The price of gold, like so many other assets, fluctuates based on supply and demand. Getting at what is the highest gold has ever been is the tip of the supply and demand iceberg. The prices to buy gold bullion bars fluctuate based on factors such as the mining industry's continued success to demand.
Demand is mostly influenced by two things jewellery and manufacturing. For years, investors buying gold and other precious metals have watched gold prices steadily increase. From capital gains benefits to the facts of gold price rises, precious metals continue to be highly attractive. On the 6th of September 2011 gold peaked at USD 1921.41. Due to constraints on demand, buying from dealers at that point would even involve a higher spot prices on gold and silver.
Investors have pumped money into precious metals when unconfident about traditional assets such as property, cash or stocks and shares. While the value of these investments are directly proportional to the overall state of the economy, precious metals are not.
Many people turn to gold when the economy is tanking that prices are seen as inversely proportional to the overall economy. Investors are commonly advised to dedicate a percentage of their portfolio towards a hedge against their other assets tanking. Our guide on how much gold you need in your portfolio could help you to decide what percentage that should for you.
Getting back to the point, in 2011, economic uncertainty primarily caused by the 2007-2010 US financial crisis spread to the rest of the world.
American real estate prices were sliding. Debt levels in some European countries, such as Greece, Ireland and Portugal, were also sparking fears. Effectively, there was a great deal of future economic uncertainty across the globe.
Meanwhile, demand for the precious metal in India and China, two of the world's largest gold consumers, are growing. Moreover, understanding why Russia is buying gold and why Germany is repatriating gold reveal international political fears. There is also speculation that the Indian government would convert more of its reserves into gold.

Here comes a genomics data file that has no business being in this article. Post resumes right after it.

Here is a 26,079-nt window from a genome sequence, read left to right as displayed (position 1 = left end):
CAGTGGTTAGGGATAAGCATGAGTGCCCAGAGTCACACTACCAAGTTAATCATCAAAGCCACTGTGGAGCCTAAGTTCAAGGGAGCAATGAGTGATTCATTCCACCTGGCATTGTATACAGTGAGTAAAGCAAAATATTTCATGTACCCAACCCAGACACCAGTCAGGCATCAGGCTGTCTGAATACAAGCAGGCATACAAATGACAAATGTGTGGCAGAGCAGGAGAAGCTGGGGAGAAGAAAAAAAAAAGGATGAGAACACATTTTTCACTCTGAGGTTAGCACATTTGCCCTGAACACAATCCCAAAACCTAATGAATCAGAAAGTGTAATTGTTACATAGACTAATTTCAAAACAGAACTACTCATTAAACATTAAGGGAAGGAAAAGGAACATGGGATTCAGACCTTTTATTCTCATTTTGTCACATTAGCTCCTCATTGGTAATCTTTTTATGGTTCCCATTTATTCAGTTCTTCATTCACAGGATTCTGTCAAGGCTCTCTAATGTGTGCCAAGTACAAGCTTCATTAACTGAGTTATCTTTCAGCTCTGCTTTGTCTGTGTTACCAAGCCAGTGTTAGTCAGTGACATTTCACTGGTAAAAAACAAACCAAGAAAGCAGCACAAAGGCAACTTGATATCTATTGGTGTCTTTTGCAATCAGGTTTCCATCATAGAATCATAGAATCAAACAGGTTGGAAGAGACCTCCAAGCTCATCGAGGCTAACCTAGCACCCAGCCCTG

All of these factors play an strong role in long-term gold prices. And all of these can exaggerate existing economic concerns and the price of gold as they did in 2011. Note how it only took 3 months for gold to jump almost 10%.
At that time, investors predicted that gold would rise past USD 2,000. Were they wearing rose coloured glasses? Was this nothing more than a bubble? It appears to have turned out that way. As the economy improved, gold prices fall sharply, for a time.
Since then, stocks and property have offered friendly returns.
Over time, gold became an increasingly better buy. It effectively went on sale from USD 1,548 per ounce in May 2012, before a brief resurgence and an even bigger crash, to USD 1,245.90 per ounce in July 2013.
The best time to buy would have been January 2016 when it fell to USD 1078.40. Gold is now moving up to over USD 1,329 per ounce, at the time of writing.
Interestingly, Canadian gold owners benefited from the fact that gold acts as an economic hedge. As the Canadian dollar fell over 25%, gold prices are at nearly CAD 1,700!
An upward trend is clear, but it really depends who you ask. It’s impossible to accurately predict the future of financial markets, but some like lawyer and author Jim Rickards are predicting a USD 10,000 ounce. Looking at historical gold prices is just one way to gain clues at what will happen next. Gold investments have a lengthy history of sustained long-term growth. It’s kept pace with inflation remarkably accurately over the years.
The biggest factor that will contribute to gold surpassing its 2011 high is confidence (or a lack of it) in the economy. While it’s never healthy to bank on an economic collapse, you can bet that more investors will turn to gold at the slightest sign of one. Then, the value of the gold already held by investors will grow. Whether that ever happens remains to be seen. If you’re looking to invest, see our guide to the best websites for monitoring gold prices.